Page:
The Sealey Challenge: Black Movie

a white hand holds a black book with red handprints and a (fake) crack running across it, with the words DANEZ SMITH and BLACK MOVIE above and below the hands. The book is in front of red brick, yellow flowers, green foliage, and slowly ripening white berries, which should not be eaten.
Black Movie

I read Danez Smith’s Black Movie fast, in less than an hour, as my cat alternately tried to dig up my sheets, hunted for earplugs under my pillow, and purred against me. I could not put it down, and I cried through almost the entire book.

The poems of Black Movie spool out across the pages in a series of scenes we’ve seen, or heard, or read splashed across the paper, except Smith writes with love and anguish of their own community. Many of the poems are built around extant movies or folktales: Sleeping Beauty, Boyz n the Hood, The Secret Garden, The Lion King. But that’s about the extent of their similarities. Our sleeping beauty, named Jamal, never wakes up, and “All the red in this cartoon is painted with blood: / the apples, the velvet robe, Jamal’s cold mouth.”

“Jim Crow, Rock Star” is a horror story built on history, the imagery of anti-Black violence dripping from every word. “The Secret Garden in the Hood” is a story of children gone too soon, to gun violence or despair. The multi-part “Lion King in the Hood” is exquisite and awful, a look both at the intense, anti-Black violence of structural racism and at the devastation from gun violence and the carceral state.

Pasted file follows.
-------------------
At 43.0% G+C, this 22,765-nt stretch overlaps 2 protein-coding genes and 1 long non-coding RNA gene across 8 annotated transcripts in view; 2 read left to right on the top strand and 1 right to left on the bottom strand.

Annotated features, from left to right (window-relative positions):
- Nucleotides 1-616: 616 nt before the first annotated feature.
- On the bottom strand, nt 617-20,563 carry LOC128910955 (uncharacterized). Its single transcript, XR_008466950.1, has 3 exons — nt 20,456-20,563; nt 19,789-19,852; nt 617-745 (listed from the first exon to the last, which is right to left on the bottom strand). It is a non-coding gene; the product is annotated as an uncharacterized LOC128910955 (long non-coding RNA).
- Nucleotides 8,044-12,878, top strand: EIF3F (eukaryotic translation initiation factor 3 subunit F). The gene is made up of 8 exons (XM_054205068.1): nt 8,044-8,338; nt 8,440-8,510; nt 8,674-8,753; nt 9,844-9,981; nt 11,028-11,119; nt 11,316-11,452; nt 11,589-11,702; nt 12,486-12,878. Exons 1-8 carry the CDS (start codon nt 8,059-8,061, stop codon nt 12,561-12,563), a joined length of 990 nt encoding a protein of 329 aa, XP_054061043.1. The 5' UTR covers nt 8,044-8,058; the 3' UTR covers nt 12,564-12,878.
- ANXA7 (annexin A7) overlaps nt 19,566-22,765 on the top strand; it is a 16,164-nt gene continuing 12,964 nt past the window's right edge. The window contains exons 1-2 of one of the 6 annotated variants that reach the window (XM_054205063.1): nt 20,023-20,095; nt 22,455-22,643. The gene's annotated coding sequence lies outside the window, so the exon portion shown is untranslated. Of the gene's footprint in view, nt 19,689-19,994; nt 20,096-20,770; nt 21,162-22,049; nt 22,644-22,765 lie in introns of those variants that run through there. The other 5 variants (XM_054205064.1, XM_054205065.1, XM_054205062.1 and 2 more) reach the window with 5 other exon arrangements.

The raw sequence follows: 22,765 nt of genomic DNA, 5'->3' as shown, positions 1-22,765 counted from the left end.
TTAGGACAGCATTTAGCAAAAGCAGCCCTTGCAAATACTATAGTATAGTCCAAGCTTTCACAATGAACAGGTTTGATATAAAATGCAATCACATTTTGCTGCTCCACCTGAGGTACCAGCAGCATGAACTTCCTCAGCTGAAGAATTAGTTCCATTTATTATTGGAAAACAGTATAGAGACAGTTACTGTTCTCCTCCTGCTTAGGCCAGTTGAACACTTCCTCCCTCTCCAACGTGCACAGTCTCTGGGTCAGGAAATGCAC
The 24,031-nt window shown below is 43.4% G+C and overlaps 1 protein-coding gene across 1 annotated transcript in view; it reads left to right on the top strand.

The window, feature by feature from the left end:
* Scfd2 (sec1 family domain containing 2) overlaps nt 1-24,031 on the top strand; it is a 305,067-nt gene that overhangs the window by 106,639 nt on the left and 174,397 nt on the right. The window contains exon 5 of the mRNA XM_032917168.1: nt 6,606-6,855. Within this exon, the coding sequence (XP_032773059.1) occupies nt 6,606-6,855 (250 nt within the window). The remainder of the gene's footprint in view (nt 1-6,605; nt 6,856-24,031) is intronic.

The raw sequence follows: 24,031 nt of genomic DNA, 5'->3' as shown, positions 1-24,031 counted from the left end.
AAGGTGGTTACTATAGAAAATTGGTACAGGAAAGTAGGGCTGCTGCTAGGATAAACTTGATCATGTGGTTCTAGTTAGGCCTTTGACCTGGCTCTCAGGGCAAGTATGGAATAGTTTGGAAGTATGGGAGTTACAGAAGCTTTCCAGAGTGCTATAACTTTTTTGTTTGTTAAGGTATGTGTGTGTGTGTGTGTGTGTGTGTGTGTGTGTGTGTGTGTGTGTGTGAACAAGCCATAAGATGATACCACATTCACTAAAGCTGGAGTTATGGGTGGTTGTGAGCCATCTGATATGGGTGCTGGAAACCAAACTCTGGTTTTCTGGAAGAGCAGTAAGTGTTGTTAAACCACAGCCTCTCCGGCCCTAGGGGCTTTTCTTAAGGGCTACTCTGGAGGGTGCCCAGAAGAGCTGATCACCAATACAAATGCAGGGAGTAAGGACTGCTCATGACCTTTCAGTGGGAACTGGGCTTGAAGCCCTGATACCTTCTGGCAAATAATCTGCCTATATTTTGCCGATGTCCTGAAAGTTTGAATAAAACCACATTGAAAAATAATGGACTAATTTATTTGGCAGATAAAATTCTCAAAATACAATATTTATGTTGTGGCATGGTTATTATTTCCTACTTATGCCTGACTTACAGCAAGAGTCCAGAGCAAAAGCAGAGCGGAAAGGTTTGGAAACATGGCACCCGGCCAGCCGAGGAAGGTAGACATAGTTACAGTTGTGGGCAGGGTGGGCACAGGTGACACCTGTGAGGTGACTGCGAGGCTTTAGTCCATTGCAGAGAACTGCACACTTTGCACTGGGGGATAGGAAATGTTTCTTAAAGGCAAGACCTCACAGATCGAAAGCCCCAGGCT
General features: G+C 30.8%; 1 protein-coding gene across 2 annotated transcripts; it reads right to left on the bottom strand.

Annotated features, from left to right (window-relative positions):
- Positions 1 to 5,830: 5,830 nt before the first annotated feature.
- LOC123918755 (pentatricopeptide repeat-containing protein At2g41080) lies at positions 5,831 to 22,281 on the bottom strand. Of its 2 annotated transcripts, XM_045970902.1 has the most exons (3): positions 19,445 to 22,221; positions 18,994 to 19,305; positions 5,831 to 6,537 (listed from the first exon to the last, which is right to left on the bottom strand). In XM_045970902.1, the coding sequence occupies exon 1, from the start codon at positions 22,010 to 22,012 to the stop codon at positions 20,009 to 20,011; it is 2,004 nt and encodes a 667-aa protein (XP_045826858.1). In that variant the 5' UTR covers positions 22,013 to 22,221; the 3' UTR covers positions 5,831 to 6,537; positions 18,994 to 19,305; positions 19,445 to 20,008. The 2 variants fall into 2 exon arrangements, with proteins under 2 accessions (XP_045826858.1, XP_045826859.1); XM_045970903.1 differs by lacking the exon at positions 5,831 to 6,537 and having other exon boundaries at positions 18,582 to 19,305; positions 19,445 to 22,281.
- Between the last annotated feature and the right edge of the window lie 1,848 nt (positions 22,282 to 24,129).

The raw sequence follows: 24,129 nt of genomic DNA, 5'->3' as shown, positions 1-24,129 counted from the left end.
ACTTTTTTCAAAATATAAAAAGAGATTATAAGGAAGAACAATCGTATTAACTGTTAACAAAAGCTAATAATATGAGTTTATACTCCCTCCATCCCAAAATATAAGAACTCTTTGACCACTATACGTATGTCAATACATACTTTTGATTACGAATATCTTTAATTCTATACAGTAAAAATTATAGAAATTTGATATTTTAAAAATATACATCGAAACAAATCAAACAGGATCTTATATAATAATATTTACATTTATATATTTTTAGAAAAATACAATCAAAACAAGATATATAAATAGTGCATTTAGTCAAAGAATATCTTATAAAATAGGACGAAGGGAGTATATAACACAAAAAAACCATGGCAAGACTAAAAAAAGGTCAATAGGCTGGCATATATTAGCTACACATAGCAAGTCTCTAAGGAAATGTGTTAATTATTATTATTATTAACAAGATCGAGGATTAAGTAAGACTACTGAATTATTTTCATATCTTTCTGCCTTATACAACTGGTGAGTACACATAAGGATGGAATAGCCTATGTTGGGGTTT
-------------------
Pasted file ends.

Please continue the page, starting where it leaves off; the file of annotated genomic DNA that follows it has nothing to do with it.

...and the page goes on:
In a way, Black Movie reminds me of Prince of Cats, Ron Wembly’s beautiful, heartbreaking setting of Romeo and Juliet in a city reeling with gang warfare. I’ve never been one for Romeo and Juliet, though a lot of the quotes are on fire—but Wembly brought it to life for me, in a way far more stark and relatable than I’d ever seen. Much like Wembly, Smith takes fairytales and folklore and stories we’ve all heard before, then flicks their hand and shows us the ugly underbelly, the horror wrought by structural racism and its accompanying violence. Prince of Cats even has its lighter moments—and, while I won’t say Black Movie has any light moments, exactly, it ends with a celebration of Black families and Black joy.

Black Movie is a testament to Smith’s skill, their ability to craft a world at once beautiful and horrible, to make it impossible for the reader to look away. It is powerful and achingly timeless. I had to keep checking the publication date as I read, because it felt far too raw and recent to have been published in 2015—but it was. It’s heartbreaking and powerful and demands to be read.

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